As nations look to the crucial Climate Summit to be hosted by U.N. Secretary General Antonio Guterres in September, leaders need to know that buildings and construction contribute close to 40 percent of global emissions while exacerbating the air pollution that causes some seven million deaths annually.
Today the way our homes and offices are built and operated is one of -- if not the -- biggest sources of climate-wrecking emissions: a fact we overlook at our peril.
Progress is happening. Super-efficient lighting, such as LEDs, is becoming cheaper and more commonplace and the rapid growth in renewable energy worldwide is helping more buildings run with a lower carbon footprint.
But without urgent action these important gains will be overwhelmed by building booms mainly in emerging economies.
Every week, an area of floor space the size of Paris is constructed, often locking in high emission infrastructure that will be with us for decades to come. Over 60 percent of the land needed for urban development by 2030 has yet to be built upon.
If this trend continues unabated through to 2050, a key date for achieving the Paris Climate Change Agreement, we will have slammed the door and thrown away the key to a climate-secure future, let alone the promise of a better world via the Sustainable Development Goals.
We understand it is a challenge. Many common construction materials and practices -- like cement and steel production -- are energy hungry and depend on fossil fuels.
The sector is fragmented across an array of businesses and workers -- from architects and designers to engineers, building and energy companies, appliance suppliers and materials manufacturers. These long supply chains crisscross the globe.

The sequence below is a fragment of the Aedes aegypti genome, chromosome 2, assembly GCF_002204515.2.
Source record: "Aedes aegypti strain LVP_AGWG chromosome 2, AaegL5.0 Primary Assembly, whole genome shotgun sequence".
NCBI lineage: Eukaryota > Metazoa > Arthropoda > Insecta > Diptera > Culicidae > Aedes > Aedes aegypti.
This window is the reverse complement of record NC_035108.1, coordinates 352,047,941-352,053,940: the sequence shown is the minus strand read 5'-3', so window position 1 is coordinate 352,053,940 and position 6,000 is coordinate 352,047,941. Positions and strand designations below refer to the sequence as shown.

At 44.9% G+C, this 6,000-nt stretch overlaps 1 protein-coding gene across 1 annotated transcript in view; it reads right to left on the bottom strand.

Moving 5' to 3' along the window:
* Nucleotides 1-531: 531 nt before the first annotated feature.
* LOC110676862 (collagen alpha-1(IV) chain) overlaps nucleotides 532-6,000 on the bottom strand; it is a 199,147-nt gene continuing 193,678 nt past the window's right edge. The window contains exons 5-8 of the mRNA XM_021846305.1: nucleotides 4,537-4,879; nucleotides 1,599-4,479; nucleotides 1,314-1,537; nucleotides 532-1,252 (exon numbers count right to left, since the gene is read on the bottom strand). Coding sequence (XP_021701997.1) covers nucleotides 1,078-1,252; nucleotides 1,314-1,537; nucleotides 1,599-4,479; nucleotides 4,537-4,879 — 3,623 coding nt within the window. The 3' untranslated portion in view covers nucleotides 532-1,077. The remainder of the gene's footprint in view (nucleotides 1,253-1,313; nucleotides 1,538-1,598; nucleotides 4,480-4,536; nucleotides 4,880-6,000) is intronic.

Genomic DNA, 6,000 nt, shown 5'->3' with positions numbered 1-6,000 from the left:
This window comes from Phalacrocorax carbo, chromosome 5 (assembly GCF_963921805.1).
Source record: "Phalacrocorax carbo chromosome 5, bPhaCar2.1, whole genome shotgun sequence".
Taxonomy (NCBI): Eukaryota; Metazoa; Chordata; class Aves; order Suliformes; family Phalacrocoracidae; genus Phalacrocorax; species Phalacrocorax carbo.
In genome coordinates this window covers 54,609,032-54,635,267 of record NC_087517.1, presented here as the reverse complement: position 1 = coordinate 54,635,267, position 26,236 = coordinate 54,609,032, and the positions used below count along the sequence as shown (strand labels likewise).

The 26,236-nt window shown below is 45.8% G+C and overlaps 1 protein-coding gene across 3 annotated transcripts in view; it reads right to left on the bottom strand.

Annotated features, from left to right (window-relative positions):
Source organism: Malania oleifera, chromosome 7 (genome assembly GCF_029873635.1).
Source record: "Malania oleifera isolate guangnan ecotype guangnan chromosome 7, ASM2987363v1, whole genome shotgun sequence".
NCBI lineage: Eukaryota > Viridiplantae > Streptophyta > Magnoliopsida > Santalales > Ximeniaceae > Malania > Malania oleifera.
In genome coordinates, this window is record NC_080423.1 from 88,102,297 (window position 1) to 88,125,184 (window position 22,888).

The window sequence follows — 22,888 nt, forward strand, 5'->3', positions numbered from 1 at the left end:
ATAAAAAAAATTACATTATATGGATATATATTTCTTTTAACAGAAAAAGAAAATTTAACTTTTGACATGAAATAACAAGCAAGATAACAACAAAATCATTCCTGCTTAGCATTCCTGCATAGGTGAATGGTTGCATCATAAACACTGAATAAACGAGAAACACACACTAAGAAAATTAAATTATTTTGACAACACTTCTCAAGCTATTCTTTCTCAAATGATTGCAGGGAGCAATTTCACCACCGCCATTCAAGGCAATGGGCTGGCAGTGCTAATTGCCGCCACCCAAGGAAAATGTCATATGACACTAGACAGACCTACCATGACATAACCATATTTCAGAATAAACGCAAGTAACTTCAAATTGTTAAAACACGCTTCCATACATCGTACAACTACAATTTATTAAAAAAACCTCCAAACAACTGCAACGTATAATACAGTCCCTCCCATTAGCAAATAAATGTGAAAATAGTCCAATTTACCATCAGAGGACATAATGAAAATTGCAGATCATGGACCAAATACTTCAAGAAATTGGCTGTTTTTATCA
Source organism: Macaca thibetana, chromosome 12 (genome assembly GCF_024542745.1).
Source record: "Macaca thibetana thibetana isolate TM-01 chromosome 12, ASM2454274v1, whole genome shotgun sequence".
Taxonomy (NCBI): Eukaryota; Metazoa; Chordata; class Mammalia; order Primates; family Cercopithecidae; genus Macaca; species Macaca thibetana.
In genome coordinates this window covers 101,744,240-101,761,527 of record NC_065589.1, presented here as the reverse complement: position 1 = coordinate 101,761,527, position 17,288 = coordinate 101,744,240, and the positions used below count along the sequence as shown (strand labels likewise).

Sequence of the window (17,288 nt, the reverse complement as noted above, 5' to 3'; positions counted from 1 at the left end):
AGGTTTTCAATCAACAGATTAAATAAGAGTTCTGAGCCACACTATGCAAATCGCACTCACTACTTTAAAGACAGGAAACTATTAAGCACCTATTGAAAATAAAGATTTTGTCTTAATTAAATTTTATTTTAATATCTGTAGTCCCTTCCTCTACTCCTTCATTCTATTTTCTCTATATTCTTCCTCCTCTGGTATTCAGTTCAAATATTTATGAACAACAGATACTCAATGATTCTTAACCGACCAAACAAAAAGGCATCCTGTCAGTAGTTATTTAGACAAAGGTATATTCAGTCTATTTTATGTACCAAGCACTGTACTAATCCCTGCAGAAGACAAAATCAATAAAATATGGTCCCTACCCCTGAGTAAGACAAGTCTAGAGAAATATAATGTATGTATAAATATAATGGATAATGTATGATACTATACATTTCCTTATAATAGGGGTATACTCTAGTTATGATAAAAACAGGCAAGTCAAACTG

Energy use for cooling has already increased 25 percent since 2010. There are now more than 1.6 billion air-conditioning units globally and billions more soon to be installed.
These challenges sparked governments, cities, the private sector and future-looking organizations to forge the Global Alliance for Buildings and Construction (GlobalABC) in 2015.
Its new "Global Assessment Report" makes sobering reading but also shines a light on actions happening in countries and communities everywhere that are paving the way "Towards a Zero-Emission, Efficient and Resilient Buildings and Construction Sector."
For example, in the European Union, the Energy Performance of Buildings Directive entered into force in July last year backed by measures to meet its 2050 aim of fully decarbonized buildings.
Already 15 businesses and organizations, 22 cities and five states and regions have signed up to the Net Zero Carbon Buildings Commitment of the World Green Building Council.
Smart procurement is driving the market in India for low cost LEDs and more efficient air conditioners, and Mexico's EcoCasa program provides incentives to build energy-efficient "passive homes."
The Alliance's report outlines how ambition can be taken to the next level so that buildings and construction can cut their carbon footprint by 30 percent by 2030, pinpointing widespread, smarter building codes as one key pathway.
Over the next few years nations are poised to raise their national climate action plans -- known as Nationally-Determined Contributions (NDCs) -- to get better on track with the Paris Agreement's goals.
As leaders look to the U.N. Climate Summit on Sept. 23 as a springboard for higher ambition NDCs, we urge them to put buildings and construction front and center in the push toward having global emissions peak by 2020 and setting the stage for a carbon neutral world by mid-century.
(Joyce Msuya is acting executive director of the U.N. Environment Program; Cristina Gamboa, CEO of World Green Building Council, and Gino Van Begin, secretary general of the ICLEI-Local Governments for Sustainability, also contributed to the opinion piece.)